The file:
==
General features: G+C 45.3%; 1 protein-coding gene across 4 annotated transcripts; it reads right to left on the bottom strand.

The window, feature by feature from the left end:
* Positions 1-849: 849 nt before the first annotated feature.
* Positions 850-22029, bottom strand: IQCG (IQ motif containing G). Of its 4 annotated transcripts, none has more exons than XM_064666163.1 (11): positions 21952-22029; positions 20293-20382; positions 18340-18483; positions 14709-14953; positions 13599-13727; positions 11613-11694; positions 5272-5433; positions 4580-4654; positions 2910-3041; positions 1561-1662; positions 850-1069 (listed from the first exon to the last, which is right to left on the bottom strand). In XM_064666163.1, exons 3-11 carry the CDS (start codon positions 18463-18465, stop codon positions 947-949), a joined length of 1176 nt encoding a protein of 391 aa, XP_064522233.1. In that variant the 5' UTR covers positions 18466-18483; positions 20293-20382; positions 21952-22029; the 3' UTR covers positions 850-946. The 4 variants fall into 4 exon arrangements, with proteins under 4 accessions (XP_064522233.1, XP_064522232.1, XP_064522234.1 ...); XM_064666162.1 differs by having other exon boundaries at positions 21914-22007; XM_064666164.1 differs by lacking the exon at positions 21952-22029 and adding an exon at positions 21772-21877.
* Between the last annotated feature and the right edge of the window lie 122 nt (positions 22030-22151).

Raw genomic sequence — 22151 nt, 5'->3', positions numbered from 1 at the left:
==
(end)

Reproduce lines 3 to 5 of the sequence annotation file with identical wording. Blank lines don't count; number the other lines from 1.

* Positions 1-849: 849 nt before the first annotated feature.
* Positions 850-22029, bottom strand: IQCG (IQ motif containing G). Of its 4 annotated transcripts, none has more exons than XM_064666163.1 (11): positions 21952-22029; positions 20293-20382; positions 18340-18483; positions 14709-14953; positions 13599-13727; positions 11613-11694; positions 5272-5433; positions 4580-4654; positions 2910-3041; positions 1561-1662; positions 850-1069 (listed from the first exon to the last, which is right to left on the bottom strand). In XM_064666163.1, exons 3-11 carry the CDS (start codon positions 18463-18465, stop codon positions 947-949), a joined length of 1176 nt encoding a protein of 391 aa, XP_064522233.1. In that variant the 5' UTR covers positions 18466-18483; positions 20293-20382; positions 21952-22029; the 3' UTR covers positions 850-946. The 4 variants fall into 4 exon arrangements, with proteins under 4 accessions (XP_064522233.1, XP_064522232.1, XP_064522234.1 ...); XM_064666162.1 differs by having other exon boundaries at positions 21914-22007; XM_064666164.1 differs by lacking the exon at positions 21952-22029 and adding an exon at positions 21772-21877.
* Between the last annotated feature and the right edge of the window lie 122 nt (positions 22030-22151).